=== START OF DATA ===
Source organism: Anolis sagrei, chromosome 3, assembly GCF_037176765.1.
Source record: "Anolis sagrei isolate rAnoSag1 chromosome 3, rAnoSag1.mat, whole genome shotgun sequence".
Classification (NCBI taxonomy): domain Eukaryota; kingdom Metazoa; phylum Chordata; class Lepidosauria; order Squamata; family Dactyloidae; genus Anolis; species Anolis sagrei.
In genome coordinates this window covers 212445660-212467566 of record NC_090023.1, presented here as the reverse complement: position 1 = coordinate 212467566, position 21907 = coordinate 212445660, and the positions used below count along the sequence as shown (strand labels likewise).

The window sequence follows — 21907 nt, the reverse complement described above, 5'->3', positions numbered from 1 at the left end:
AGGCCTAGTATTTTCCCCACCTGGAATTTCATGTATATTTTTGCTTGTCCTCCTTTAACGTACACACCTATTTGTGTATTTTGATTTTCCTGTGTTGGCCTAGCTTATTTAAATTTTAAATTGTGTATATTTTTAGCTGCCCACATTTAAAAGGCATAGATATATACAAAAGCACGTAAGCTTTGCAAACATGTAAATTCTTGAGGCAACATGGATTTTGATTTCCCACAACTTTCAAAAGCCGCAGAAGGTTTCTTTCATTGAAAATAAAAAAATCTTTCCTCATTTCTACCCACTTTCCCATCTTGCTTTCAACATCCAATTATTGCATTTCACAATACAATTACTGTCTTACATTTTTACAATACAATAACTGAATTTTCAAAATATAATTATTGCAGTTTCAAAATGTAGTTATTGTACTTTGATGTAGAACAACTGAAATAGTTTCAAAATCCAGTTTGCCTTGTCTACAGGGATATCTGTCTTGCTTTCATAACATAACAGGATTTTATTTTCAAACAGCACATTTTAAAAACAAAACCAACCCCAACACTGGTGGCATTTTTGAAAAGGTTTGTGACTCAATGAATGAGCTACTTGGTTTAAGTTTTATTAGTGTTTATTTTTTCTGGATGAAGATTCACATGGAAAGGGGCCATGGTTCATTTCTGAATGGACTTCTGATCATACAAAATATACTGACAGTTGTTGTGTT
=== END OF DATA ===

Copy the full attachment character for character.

Source organism: Anolis sagrei, chromosome 3, assembly GCF_037176765.1.
Source record: "Anolis sagrei isolate rAnoSag1 chromosome 3, rAnoSag1.mat, whole genome shotgun sequence".
Classification (NCBI taxonomy): domain Eukaryota; kingdom Metazoa; phylum Chordata; class Lepidosauria; order Squamata; family Dactyloidae; genus Anolis; species Anolis sagrei.
In genome coordinates this window covers 212445660-212467566 of record NC_090023.1, presented here as the reverse complement: position 1 = coordinate 212467566, position 21907 = coordinate 212445660, and the positions used below count along the sequence as shown (strand labels likewise).

The window sequence follows — 21907 nt, the reverse complement described above, 5'->3', positions numbered from 1 at the left end:
AGGCCTAGTATTTTCCCCACCTGGAATTTCATGTATATTTTTGCTTGTCCTCCTTTAACGTACACACCTATTTGTGTATTTTGATTTTCCTGTGTTGGCCTAGCTTATTTAAATTTTAAATTGTGTATATTTTTAGCTGCCCACATTTAAAAGGCATAGATATATACAAAAGCACGTAAGCTTTGCAAACATGTAAATTCTTGAGGCAACATGGATTTTGATTTCCCACAACTTTCAAAAGCCGCAGAAGGTTTCTTTCATTGAAAATAAAAAAATCTTTCCTCATTTCTACCCACTTTCCCATCTTGCTTTCAACATCCAATTATTGCATTTCACAATACAATTACTGTCTTACATTTTTACAATACAATAACTGAATTTTCAAAATATAATTATTGCAGTTTCAAAATGTAGTTATTGTACTTTGATGTAGAACAACTGAAATAGTTTCAAAATCCAGTTTGCCTTGTCTACAGGGATATCTGTCTTGCTTTCATAACATAACAGGATTTTATTTTCAAACAGCACATTTTAAAAACAAAACCAACCCCAACACTGGTGGCATTTTTGAAAAGGTTTGTGACTCAATGAATGAGCTACTTGGTTTAAGTTTTATTAGTGTTTATTTTTTCTGGATGAAGATTCACATGGAAAGGGGCCATGGTTCATTTCTGAATGGACTTCTGATCATACAAAATATACTGACAGTTGTTGTGTT